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57 Cards in this Set

  • Front
  • Back
Adoption Methods
Comparison of biological and adoptive relatives with or without a given disorder to asses genetic VS. enviromental influences
Association Studies
Genetic research strategy comparing frequency of certain genetic markers known to be located on particular chromosomes in people with or without a particular disorder.
Attachement Theory
Contemporary psychodynamic theory empahsizing the importance of early expirience with attachement relationships in laying the foundation for later functioning throughtout life.
Process of assigning causes to things that happen
Behavioral Genetics
Field that studies the heritability of mental disorders and other aspects of psychologycal functioning such as personality and inteligence.
Biopsychosocial Viewpoint
Acknowledges the interacting roles of biological, psychosocial and sociocultural factors in the origin of psychopathology.
Castration Anxienty
The anxiety a young boy expiriences when he desires his mother while at the same time fearing that his father may harm him by cutting off his penis; this anxienty forces he boy to repress his sexual desires for his mother and his hostility towards his father.
Chain-like structure within a cell nucleus that contains genes
Cognitive-Behavioral Perspective
A theory of abnormal behavior that focuses on how thoughts and information processing can become distorted and lead to maladaptive behavior and emotions
Concordance rate
The percentage of twins sharing a disorder or trait.
Contributory Cause
A condition that increases the probability of developing a disorder but that is neither a necessary nor sufficient for it to occur.
Human stress hormone released by the cortex of the adrenal gland
Develomental Psychology
Field pf psychology that focuses on determening what is abnormal at any point in the develomental proccess by comparing and contrasting it with normal and expected changes that occur.
Developmental systems approach
Acknowledges that genetic activity influences neural activity, which in turn influences the enviroment and these influences are bidirectional.
Diathesis stress modules
view of abnormal psychology as the result of stress operating on an individual who has a bioogical, psychosocial or sociocultural predisposition to developing a specific disorder.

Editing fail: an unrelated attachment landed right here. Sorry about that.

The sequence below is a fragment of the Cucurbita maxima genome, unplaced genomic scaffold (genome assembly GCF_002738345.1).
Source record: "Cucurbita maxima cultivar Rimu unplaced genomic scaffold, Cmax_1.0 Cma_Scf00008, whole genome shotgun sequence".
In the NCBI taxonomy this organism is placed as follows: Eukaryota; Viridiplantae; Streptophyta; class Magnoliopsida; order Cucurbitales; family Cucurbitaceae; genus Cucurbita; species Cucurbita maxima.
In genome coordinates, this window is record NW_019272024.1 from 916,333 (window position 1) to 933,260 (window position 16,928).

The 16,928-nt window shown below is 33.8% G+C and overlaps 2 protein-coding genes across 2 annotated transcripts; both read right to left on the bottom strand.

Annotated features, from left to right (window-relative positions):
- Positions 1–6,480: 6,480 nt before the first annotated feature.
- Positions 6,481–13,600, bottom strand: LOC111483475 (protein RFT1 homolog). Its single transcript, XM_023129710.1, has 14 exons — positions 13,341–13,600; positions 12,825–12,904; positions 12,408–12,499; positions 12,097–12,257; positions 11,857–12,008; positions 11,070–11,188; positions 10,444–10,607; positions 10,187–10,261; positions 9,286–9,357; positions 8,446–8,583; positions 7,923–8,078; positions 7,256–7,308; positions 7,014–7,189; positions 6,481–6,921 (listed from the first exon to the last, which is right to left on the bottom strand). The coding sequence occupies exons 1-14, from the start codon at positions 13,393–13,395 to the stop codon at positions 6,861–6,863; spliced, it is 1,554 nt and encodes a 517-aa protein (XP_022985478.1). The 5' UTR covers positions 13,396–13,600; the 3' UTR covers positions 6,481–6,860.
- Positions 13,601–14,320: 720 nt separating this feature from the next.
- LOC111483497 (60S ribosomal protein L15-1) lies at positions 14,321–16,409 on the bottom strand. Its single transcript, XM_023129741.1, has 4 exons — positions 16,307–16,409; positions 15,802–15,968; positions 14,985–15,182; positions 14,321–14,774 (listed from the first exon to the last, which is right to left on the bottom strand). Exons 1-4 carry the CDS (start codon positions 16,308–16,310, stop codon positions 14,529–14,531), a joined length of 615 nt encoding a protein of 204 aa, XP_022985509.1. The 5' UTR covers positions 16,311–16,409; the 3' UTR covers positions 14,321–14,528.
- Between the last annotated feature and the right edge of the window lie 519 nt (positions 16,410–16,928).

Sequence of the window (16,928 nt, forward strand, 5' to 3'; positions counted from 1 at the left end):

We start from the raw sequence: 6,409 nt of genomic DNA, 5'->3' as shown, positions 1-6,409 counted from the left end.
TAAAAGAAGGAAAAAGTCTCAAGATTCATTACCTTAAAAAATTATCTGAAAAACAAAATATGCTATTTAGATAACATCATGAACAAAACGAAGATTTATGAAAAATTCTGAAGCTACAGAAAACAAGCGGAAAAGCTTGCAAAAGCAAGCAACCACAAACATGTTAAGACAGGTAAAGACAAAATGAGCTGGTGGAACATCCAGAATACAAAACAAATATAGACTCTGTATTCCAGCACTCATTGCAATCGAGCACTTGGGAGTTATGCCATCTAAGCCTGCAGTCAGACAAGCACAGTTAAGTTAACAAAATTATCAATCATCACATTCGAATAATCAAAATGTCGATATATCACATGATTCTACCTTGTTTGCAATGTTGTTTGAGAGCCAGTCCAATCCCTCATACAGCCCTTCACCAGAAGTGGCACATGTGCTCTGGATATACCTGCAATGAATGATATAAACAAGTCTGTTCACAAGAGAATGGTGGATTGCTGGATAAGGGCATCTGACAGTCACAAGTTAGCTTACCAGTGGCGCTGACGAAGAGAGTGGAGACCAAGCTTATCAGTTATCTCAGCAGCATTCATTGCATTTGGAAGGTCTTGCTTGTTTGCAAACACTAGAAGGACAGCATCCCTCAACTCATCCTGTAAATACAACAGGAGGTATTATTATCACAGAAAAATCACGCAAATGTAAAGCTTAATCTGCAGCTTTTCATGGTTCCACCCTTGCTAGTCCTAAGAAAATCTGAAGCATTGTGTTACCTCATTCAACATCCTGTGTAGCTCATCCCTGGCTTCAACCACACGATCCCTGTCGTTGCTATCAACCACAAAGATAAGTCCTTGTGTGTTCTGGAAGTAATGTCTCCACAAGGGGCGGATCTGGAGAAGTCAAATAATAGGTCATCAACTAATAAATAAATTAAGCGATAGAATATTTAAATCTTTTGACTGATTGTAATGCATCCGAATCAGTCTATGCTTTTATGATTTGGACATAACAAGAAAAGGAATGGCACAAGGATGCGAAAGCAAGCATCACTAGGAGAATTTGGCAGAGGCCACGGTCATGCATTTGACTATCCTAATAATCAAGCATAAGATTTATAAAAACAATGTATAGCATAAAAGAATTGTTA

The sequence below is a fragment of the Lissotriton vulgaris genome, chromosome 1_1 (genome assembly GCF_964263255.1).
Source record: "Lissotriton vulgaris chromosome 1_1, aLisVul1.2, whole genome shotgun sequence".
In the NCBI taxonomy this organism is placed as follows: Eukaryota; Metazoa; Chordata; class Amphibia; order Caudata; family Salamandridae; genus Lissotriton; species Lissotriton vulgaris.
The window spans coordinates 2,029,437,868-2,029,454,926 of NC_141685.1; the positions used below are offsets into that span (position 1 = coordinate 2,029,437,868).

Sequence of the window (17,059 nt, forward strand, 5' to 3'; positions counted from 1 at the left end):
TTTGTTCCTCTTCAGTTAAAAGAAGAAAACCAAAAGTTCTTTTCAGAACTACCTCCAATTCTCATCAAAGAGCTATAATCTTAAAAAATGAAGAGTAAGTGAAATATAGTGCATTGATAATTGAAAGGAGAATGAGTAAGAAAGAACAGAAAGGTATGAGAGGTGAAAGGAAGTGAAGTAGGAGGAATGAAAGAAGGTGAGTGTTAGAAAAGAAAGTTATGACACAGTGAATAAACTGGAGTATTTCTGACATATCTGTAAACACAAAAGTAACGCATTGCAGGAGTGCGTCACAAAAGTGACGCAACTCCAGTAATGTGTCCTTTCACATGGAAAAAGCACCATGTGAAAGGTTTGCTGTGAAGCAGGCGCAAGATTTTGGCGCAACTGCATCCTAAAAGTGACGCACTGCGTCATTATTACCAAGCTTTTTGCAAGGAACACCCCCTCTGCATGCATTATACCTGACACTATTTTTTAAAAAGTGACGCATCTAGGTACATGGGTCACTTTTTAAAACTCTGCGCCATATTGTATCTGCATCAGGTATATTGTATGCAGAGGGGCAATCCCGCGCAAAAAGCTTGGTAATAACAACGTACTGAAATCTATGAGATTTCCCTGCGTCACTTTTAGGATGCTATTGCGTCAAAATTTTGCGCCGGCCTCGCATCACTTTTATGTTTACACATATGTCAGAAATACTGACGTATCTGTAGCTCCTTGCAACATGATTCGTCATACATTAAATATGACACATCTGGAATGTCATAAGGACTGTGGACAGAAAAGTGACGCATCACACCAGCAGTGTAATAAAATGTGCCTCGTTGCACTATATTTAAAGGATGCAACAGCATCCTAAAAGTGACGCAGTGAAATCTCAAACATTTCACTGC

Ability to interpret and respond diffrently to various stimuli
In psychanalitic theory, the rational part of the personality that mediates between the demands of the id, constraints of the superego and the reality of the external world.
Ego Psychology
Psychodynamic theory emphasizing the importance of the Ego- " the excecutive branch of the personality" in organizing normal personality development.
Ego Defense mechanisim
Phychic mechanisims that discharge or soothe anxienty rather than coping directly with an anxiety provoking situation; usually unconsious and reality distorting. also called defense mechanism.
Electra Complex
Excessive emotional attachment of a daughter for her father.
Casual pattern of abnormal behavior
Gradual disapearence of a conditioned response when it is no longer reinforced
Family History (or pedigree) method
Behavior genetic research strategy that exsamines the incidence of disorders in relatives of an index case to determine whether incidence increases in proportion to the degree of heredity relationships
Tendency of a response that has been conditioned to one stimulus to be elicited by another similar stimuli.
A person's total genetic endowment
Genotype Enviroment Correlation
Genotype vulnerability that can shape a child's enviromental expiriences
Chemical messengers secreted by the endocrine glands that regulate development of an activity in various parts of the body.
Hypothalamic-pituitary-adrenal-cortical axis (HAP axis)
Brain endocrine system involved in responding to stress in which the hypothalamus and pituitary send messenges to the adrenal gland which releases stress hormones that feeds back on the hypothalamus